3ut we ain't ashamed one bit. We
gill cover our one gallus with a fifty
:nt jacket, hang our wool hat on a
ail, and set down to a mess of hog and
ominy and digest it better than Mr.
ockfellow wvith all his millions. And
hat brings me to a fine point to decide.
Yhat are we going to do with Mr.
ockfellow? They say he has gone to
nes-ing in the guano businae ard has
run the price up way pass our compre
auction. He wasn't satisfied with
messing in the kerosine oil business.
but must dabble in guano too. I don1t
see any chance but for us to write to
Mr. Rockfellow and tell him how the
thing is. I don't know what the rest of
the boys think but here's about what I
would like to tell him:
Dear Mr. 1ockefellow: We received
your letter saying as how you was go
ing to charge us a heap more for guano
this year than you ever did before, and
saying as how you would have to do
that to keep even with the other trust
business,and as how you couldent break
a farmer no how. You are right there,
Mr. Rockfellow, you can't break a
farmer until you break his neck. But
we ain't going to let you set down on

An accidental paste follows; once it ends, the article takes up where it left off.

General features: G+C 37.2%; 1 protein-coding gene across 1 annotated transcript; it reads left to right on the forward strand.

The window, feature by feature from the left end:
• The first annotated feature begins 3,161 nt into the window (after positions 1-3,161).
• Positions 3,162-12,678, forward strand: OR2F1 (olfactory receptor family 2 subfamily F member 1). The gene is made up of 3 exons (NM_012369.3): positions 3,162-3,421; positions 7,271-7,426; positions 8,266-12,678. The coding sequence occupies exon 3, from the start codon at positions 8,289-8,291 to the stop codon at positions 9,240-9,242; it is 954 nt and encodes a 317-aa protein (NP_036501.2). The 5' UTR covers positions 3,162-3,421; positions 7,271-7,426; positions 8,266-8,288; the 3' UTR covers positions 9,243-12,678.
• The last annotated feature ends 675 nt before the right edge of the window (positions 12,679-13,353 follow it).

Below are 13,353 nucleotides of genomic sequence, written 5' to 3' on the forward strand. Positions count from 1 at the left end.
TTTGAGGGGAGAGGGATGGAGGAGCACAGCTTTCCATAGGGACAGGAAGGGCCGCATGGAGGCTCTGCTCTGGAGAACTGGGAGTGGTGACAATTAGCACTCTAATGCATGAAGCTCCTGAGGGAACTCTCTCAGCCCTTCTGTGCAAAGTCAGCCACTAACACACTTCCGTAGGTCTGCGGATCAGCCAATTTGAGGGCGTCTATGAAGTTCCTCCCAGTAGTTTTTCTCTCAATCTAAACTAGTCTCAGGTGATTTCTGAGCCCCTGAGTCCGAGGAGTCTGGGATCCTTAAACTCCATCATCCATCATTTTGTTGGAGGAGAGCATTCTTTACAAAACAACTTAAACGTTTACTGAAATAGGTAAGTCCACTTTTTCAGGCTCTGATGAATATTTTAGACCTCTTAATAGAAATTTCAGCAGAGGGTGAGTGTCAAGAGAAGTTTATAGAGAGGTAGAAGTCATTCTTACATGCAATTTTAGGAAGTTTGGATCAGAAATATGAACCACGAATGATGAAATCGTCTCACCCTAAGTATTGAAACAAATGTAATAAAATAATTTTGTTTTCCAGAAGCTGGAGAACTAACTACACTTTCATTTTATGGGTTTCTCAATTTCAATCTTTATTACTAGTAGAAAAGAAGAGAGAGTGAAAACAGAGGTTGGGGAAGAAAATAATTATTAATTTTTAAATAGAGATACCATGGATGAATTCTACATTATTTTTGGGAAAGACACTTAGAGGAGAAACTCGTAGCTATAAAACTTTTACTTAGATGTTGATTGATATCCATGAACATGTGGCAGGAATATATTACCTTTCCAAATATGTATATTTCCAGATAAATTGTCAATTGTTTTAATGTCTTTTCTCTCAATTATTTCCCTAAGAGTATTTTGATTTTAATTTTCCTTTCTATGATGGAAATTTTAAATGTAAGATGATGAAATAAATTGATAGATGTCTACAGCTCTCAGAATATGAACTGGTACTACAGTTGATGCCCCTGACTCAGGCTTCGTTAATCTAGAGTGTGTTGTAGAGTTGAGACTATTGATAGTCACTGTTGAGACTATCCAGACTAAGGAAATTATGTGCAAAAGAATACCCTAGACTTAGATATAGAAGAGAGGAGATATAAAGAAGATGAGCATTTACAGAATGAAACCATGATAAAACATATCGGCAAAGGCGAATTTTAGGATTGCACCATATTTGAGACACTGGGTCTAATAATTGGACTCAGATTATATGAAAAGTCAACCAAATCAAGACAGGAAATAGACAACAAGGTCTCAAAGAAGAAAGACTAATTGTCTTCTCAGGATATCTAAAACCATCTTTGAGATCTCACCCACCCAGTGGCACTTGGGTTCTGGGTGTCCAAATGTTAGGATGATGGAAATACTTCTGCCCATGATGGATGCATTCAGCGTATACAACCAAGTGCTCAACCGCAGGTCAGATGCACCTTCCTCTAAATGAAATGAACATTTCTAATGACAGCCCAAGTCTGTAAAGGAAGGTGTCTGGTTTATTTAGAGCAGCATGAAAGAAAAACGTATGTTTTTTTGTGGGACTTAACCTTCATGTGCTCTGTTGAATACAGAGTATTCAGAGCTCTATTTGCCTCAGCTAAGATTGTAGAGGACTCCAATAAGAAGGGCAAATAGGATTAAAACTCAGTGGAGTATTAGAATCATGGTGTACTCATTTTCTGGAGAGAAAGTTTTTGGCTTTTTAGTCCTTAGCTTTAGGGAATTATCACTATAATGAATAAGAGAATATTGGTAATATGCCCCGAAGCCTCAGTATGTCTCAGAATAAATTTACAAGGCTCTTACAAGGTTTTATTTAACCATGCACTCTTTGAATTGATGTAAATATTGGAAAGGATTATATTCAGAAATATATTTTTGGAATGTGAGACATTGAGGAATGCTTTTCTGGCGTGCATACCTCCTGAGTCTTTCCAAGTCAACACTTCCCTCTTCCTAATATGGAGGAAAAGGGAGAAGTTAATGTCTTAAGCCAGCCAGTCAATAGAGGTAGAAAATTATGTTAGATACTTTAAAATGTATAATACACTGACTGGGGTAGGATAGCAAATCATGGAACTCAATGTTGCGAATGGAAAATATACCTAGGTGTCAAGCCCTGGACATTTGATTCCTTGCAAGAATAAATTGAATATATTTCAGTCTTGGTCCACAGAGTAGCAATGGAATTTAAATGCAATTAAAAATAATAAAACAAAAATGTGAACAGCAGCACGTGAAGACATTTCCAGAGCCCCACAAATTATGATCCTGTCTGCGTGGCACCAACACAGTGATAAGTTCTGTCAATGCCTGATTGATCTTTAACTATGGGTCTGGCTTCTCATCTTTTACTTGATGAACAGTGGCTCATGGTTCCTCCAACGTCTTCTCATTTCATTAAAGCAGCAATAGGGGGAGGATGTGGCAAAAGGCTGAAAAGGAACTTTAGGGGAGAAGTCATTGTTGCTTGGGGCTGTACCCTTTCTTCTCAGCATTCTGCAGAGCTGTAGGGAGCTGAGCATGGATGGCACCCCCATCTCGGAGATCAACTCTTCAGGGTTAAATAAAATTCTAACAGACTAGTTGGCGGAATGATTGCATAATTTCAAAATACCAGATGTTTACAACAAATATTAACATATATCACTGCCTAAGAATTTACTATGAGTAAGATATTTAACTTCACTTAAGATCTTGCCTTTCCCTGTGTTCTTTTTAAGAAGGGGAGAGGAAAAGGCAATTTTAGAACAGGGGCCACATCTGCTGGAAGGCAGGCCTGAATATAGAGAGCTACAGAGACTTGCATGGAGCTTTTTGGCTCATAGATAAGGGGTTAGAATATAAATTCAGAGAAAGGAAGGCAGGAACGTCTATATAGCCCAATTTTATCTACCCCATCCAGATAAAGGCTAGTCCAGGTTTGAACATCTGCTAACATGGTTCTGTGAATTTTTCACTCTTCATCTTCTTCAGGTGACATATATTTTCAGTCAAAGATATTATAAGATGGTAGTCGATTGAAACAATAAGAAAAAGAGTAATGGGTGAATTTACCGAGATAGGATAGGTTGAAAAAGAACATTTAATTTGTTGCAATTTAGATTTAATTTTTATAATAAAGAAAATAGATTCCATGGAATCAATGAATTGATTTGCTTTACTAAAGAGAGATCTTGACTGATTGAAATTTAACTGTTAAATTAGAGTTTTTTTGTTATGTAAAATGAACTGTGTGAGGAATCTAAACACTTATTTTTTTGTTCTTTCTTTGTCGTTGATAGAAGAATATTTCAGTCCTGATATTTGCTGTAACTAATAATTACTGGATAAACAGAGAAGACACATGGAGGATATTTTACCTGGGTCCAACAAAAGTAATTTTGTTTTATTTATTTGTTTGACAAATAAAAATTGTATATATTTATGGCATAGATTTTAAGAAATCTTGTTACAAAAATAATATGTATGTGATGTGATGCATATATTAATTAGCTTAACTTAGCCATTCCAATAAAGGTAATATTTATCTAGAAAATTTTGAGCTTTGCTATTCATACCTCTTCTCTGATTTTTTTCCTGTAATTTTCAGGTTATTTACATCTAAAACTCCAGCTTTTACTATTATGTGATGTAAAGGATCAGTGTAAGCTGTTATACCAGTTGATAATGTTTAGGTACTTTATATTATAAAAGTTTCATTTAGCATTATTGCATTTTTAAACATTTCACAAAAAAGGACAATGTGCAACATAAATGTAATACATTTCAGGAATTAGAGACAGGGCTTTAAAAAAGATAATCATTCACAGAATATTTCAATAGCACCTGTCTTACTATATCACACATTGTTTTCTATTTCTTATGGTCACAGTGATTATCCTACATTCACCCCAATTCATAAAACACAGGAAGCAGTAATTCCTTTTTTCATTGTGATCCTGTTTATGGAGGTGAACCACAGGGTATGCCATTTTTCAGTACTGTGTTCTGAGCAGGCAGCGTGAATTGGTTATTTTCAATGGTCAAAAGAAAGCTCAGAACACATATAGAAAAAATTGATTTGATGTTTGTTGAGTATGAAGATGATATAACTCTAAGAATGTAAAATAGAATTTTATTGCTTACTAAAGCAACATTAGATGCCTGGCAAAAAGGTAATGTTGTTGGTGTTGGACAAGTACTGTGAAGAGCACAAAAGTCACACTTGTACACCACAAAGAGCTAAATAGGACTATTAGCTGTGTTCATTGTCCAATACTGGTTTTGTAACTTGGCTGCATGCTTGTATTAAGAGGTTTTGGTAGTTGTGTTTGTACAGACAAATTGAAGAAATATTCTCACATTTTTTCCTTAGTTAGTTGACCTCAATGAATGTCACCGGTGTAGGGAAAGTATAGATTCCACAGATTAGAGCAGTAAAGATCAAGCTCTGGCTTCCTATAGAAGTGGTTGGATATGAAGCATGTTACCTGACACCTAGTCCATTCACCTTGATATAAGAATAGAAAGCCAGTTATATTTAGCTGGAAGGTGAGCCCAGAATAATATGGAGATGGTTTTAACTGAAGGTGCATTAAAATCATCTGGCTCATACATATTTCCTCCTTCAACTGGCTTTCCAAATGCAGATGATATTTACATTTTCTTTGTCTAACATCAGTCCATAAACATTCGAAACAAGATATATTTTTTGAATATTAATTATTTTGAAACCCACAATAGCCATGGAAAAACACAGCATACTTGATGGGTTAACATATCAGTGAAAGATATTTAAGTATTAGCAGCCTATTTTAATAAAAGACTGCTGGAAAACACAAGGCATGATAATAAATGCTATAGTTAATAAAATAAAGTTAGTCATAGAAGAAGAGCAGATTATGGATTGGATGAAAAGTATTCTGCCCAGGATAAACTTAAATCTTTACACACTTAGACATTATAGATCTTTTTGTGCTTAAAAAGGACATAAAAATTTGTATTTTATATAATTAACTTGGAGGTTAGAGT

on us that way. Our advice to you is to
build a big shed somewhere and pile up
all your guano under it and let it stay
there until we call for it, and if we
never call tor it. don't think the time
long. We have to use your kerosene
oil but we don't have to buy your guano.
We are going to experiment on a big
compost pile this year.
That would be a pretty big pill to
swallow but we can do it, and I say lets
swallow pill, box and all if they don't
get the prices of guano right. It is not
a fact that we are obliged to use guano.
No sir, it would be pretty tough for a
while. But we could very well swallow
that, along with the other tough things
that have to go. We wouldent make
as much cotton but we'd have less ex
pense. We don't bestir ourselves to
make enough home-made manure, any
how. 1 believe it, would be a God-send
to the farmer if eveszy pound of guano
in the U. S. could be destroyed, or put
beyond the farmers reach for one year
just to throw the farmer on his own re
sources. and let him prove to the world
and himself what he could do. And I
tell you it would surprise you, for the
farmer is one of the most resourceful
animals that lives. Why he can live on
brierberries one half the year and go
fishing the other half if necessary. Now
look here fellows, make up your minds
to work harder than you ever, did,
make more home- made manure, buy
less guano and next, fall pay out and be
No Pity Shown.
"For years fate was after me contin
uously" writes F. A.Gulledge,Verbena,
Ala. "I had a terrible case of piles
causing 24 tumors. When all failed
Bucklon's Arnica Salve cured me.
Equally good for burns and all aches
and pains. Only 5)c at The R. B. Lor
yea Drug Store.
Editor The Manning Times:
The young people of our community
have organized a literary club which